4. Peas and broad beans
In milder climate zones you can plant peas and broad beans in fall for an early spring harvest. A fall planting can produce pods up to a month earlier than a spring planting, and you can also pick the shoots and leaf tips for inclusion in salads, sautés and stir fries….
5. Broccoli and cauliflower
….Like the leafy greens, this crop is cut-and-come-again, making it ideal for home gardens as you’ll get a light to regular supply all winter long, depending on your location. Overwintered sprouting broccoli will then really start to flourish come spring. If you find your brassicas seem to stall as the weather cools down, just give them some more mulch and when the weather warms up they’ll take off again to give you an early spring crop.
If kept protected from the extremes of winter, fall-planted cabbages will chug along slowly over the colder months and give you a head start on a spring crop. Because cabbages are a single-harvest vegetable, ensure you don’t wind up with 20 of them maturing all at once in spring by planting a mixture of red, green and Savoy cabbages. Look out for shorter and longer growing season varieties too and you will be able to stagger your spring harvest….
7. Root vegetables
Like the leafy greens, root vegetables are often all the sweeter for being overwintered, and parsnips especially benefit from taking a hit of frost. Options here include carrots, parsnips, beetroot, swedes (rutabagas), turnips and salsify. If you are lucky enough to not get frosts, the larger daikon radish is a possibility as well….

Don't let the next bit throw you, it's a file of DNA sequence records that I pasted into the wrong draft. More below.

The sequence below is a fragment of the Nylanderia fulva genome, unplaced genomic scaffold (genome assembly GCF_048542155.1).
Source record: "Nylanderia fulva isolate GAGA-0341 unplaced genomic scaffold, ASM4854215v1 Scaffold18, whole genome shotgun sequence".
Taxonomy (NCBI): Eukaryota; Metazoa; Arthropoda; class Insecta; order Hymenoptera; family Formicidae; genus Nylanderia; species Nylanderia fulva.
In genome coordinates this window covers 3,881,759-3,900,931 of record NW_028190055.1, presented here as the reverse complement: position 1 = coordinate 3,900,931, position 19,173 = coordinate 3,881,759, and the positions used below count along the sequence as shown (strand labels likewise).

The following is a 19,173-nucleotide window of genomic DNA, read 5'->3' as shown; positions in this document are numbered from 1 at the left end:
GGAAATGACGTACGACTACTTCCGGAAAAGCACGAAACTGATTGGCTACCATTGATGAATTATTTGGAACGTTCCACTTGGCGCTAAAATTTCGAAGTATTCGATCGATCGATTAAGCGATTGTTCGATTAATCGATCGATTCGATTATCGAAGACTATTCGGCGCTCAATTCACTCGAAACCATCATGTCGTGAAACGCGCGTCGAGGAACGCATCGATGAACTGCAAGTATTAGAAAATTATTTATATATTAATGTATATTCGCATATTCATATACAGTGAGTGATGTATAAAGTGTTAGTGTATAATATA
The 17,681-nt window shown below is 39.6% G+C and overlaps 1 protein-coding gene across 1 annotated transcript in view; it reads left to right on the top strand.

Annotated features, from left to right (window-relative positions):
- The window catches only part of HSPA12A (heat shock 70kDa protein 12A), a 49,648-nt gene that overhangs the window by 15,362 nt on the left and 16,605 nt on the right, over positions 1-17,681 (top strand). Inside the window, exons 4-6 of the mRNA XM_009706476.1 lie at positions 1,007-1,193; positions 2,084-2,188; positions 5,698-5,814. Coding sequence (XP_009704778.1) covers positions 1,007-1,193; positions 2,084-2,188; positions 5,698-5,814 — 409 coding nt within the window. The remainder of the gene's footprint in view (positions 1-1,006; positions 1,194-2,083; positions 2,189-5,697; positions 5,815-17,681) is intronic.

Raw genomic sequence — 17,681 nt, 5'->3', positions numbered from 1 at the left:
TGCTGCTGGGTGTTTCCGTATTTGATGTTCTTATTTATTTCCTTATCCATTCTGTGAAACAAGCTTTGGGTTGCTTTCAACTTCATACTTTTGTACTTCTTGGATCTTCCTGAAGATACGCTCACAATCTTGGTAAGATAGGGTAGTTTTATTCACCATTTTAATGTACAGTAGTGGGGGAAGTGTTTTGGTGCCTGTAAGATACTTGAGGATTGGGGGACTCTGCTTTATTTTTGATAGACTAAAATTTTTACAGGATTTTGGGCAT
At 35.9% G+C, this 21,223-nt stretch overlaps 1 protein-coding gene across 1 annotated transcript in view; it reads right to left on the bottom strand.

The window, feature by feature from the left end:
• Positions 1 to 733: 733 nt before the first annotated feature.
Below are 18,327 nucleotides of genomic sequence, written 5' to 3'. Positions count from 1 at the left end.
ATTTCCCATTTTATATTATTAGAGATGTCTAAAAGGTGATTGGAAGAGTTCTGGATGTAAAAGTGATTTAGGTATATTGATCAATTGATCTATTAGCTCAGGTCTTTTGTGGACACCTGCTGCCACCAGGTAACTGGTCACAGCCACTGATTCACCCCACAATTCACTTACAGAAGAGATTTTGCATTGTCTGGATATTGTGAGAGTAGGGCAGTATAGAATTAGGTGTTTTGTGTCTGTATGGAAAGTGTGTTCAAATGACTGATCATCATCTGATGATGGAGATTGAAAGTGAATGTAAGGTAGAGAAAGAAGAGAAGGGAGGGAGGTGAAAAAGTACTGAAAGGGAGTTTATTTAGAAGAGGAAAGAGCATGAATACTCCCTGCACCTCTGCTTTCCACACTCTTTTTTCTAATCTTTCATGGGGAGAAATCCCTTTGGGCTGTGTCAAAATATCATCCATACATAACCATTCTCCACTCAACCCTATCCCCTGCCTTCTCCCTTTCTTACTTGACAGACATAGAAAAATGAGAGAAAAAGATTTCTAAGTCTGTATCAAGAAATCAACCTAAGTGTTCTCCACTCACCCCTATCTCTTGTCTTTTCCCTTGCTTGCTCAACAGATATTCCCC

Unless you are in a warm hardiness zone, bring your potted herbs inside and pop them in a sunny spot over winter. With enough light, woody perennials such as thyme, sage and oregano should soldier on through, though rosemary can be temperamental about water and humidity, so maybe don’t get too attached to outcomes there. That said, some herbs we normally consider annuals can actually be grown perennially, or at least biennially. Parsley is a useful and long-lasting cooking and salad herb that will overwinter well indoors with adequate light and watering….
9. Salad leaves
Arugula (or rocket) is hands down my favorite homegrown vegetable: it lives up to the rocket moniker with super fast germination, and you will be picking baby leaves within 30 days of planting seeds. A fall planting under cold frames or in a pot indoors should get you through to spring, but be sure to pre-seed some in a sunny spot so your spring crop starts as soon as the weather allows…. Some of the hardier lettuces, such as cos, can be nurtured in cold frames over winter, though if you have room indoors you could also grow a potful of mixed mesclun leaves in a sunny spot to have baby salad greens all winter long that can then be moved out of doors as it gets warmer.
10. Asparagus and artichokes
If you have the space, the right climate zoning and you are confident you are going to have access to your current garden for a few years to come, please consider planting some of these perennials. You will be rewarded with vegetable luxury every year come early spring. The catches? Colder than zone 8 and artichokes should really be grown as an annual, which means they won’t be ready for a spring harvest. However, asparagus can be grown in zones 4 to 9, which makes it quite versatile as a first-of-the-season crop. Florida is generally too warm for either of these beauties to grow with much success….